• #257993

      I suggest you not to make your decision too hurry. Take some time. Research the available options on the market, make your shortlist. Go one by one, read reviews online as well as try demo riding if possible. These will help you a lot to choose the best fit for you. Best of luck.

    • #258022

      If there’s one thing I learned most (but admittedly haven’t always practiced) from riding since the dawn of mountain biking, is fit is at the top of the list of bike selection.  By fit, I’m referring to the “physical” fit, not necessarily the “need” fit.  It goes way beyond small, medium, and large.  Seat angle, head angle, top tube, chain stay, etc.  So you ask the right question… “What models in those brands do you think would fit me?”  But only you can answer that.  Different brands just fit and feel differently.  Especially these days with the near unlimited manipulation of geometry.  Pick the style (XC, enduro, downhill, trail, etc.), then try them on for size.  Demo, rent, ride!  Don’t worry about component specs.  Pick the right feeling bike, then select the model with the components you want.  Anyway, nothing new here, no revelations.

    • #258117

      Hi there,

      If you want a TRUE all rounder take it from a guy who used to own 7 bikes. Now just the one (and a pub bike)

      Have a look here at the G16 (yeah it works great with 29″ wheels) or the new G1 and take it from there. Getting one changed my riding life at 60+ years old. It’s SO much fun now.

      If you can’t stretch to one of those, I suggest you try look for something a similar shape. Supporting your local shop is great, I totally approve of that but you have to get the right “shape” bike – a bike that fits you right and you’ll not look back.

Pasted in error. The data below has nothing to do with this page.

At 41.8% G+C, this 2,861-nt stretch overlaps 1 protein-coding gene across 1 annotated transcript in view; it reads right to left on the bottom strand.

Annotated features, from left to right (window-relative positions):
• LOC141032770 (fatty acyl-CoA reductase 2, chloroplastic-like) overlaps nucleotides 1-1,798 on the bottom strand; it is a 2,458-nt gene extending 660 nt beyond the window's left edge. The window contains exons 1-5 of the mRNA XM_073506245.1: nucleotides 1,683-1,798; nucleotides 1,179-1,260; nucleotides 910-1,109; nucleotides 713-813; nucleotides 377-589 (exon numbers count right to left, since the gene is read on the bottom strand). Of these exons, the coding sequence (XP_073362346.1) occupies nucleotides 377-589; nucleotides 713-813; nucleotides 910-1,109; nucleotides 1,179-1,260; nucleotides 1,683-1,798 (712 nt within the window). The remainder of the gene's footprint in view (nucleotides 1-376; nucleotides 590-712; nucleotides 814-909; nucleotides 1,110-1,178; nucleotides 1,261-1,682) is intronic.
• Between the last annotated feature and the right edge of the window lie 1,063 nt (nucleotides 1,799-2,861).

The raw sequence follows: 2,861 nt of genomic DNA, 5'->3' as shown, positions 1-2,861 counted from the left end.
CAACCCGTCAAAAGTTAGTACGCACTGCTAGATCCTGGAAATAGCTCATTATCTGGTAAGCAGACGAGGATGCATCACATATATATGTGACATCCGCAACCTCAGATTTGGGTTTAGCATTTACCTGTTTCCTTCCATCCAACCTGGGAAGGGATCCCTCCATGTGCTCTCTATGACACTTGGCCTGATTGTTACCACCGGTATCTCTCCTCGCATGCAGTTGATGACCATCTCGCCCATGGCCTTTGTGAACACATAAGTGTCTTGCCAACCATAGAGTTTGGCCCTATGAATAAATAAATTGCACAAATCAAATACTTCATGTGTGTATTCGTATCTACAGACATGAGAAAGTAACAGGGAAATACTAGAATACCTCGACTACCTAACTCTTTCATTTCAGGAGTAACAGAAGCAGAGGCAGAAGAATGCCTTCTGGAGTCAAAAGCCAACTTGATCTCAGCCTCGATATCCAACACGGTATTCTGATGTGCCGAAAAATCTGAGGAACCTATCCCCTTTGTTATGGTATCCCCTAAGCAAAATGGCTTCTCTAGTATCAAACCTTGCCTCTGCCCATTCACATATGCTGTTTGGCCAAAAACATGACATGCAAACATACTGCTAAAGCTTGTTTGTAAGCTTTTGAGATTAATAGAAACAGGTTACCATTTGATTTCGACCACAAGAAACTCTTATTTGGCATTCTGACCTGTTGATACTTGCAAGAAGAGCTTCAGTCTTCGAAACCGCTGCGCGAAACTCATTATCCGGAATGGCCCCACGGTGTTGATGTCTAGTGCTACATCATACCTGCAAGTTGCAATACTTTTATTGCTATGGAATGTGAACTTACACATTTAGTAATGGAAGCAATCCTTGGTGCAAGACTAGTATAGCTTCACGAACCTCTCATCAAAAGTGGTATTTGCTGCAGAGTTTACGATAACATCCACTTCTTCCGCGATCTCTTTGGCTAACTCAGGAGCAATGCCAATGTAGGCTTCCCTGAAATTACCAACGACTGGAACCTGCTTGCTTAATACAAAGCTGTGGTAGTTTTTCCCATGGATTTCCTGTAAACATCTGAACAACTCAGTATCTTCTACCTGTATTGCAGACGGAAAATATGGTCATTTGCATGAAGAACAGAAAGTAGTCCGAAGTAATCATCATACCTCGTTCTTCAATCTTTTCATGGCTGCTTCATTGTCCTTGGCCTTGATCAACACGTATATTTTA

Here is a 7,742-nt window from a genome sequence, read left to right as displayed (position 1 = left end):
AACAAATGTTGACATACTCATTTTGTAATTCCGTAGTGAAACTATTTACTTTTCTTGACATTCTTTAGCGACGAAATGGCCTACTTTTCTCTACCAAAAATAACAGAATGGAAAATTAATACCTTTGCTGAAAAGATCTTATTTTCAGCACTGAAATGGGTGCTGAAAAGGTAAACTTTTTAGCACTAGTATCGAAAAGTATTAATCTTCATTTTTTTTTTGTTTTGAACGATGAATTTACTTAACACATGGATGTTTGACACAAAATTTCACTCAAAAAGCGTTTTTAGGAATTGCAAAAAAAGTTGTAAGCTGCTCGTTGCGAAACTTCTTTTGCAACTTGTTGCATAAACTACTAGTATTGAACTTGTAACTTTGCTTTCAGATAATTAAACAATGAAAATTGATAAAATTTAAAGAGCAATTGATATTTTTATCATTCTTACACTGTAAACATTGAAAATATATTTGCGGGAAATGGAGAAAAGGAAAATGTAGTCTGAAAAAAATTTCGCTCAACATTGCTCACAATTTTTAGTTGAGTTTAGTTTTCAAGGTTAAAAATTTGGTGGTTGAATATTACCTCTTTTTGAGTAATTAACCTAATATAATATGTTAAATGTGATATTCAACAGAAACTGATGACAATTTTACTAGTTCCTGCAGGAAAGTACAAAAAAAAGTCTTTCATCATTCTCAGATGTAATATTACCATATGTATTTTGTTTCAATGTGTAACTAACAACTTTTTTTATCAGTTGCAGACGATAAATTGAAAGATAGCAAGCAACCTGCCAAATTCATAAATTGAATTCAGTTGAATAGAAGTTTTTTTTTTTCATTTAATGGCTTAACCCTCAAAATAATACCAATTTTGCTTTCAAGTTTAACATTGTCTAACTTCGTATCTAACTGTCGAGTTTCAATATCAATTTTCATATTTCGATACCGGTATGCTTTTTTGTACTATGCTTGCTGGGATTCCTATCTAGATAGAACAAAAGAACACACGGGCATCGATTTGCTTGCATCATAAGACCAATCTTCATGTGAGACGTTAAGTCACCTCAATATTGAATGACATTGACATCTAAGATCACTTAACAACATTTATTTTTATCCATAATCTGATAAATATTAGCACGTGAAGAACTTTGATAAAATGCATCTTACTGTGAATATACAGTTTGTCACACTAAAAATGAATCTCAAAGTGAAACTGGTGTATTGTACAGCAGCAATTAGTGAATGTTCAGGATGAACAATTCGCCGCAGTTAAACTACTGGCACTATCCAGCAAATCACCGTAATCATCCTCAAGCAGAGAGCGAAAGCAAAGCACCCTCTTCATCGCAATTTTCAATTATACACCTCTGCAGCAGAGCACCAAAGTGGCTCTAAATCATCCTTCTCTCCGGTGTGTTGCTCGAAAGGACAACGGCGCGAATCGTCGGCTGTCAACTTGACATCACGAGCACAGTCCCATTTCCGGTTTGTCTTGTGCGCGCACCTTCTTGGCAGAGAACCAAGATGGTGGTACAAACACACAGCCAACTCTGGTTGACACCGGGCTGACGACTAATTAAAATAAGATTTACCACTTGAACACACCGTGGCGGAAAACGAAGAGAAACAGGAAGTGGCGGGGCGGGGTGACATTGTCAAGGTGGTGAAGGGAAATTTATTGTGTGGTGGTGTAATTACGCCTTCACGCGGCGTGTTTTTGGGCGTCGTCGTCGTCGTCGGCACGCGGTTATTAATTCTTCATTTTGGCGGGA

If you’re 5′ 10″ or more, you’ll really benefit from a bike with a decent reach and longish chain-stays as it helps you balance the bike. Most many=ufacturers are making bikes that are just far too short (and don’t get me started on the obsession with short chainstays [which stop you weighting the front tyre])

      Geometron have got the balance perfect.

      As long as the seat tube is steep, pedalling the long bike will be no problem and you’ll love the downward trails. I ride mine in local tight woods as well as the uplift when I can get away to Enduro and DH tracks.

      I’ve not felt the need to get back on an XC bike (I had a Pivot 429) since I bought my first Geoemetron G16 (I am 6’2″: longest, 520 reach, setup 27.5 rear/29 front 160mm Lyric and rear 175mm Fox X2).

      Enjoy your new machine, I hope it serves you well


    • #437614


      Your local shop carries great brands, so you should not have any trouble finding an awesome bike.  My only recommendations are:

      • Get the bike you like best on your local trails.  The current group of 29″ trail bikes are so good that you shouldn’t have any trouble on trips to Moab and Crested Butte.
      • Don’t overlook the shorter travel 29″ trail bikes, they are really good.
        • I live on the Front Range of Colorado and ride a wide variety of intermediate and advanced trails.  I have also been fortunate to ride throughout the state and around the country on quite a few different bikes.  If I was looking for a new bike from the brands your local shop carries, I would start with a Pivot Trail 429.



    • #450234

      I’d agree with you need to sit on the bike and ride it. I myself plan on getting a full squisher at some point but right now im in the middle of upgrading my trek hardtail. When I sat on the bike the first time  I knew It was a whole new game changer. Main brands are very good bikes so between fit and feel and price of course you’ll know its the bike. Look for better grade components also, at that price range there are a lot of nicely equipped bikes.

    • #458247

      Folks, while your advice is sound you should know that this question was posed almost a year and a half ago.  I suspect the OP has long since make a decision (and may even be looking to upgrade now. Lol)

    • #458650

      Lol, looks like I did that.  I am curious how it showed up in the recent threads.

    • #459716

      Thats funny! I was just dreaming of a full suspension bike and tapped in

    • #471237

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    • #481872

      Buying a full-suspension mountain bike can be a tricky job. You may look here for more.

    • #481924

      Love my RSD Wildcat. 150f, 140r travel magic carpet ride, indeed.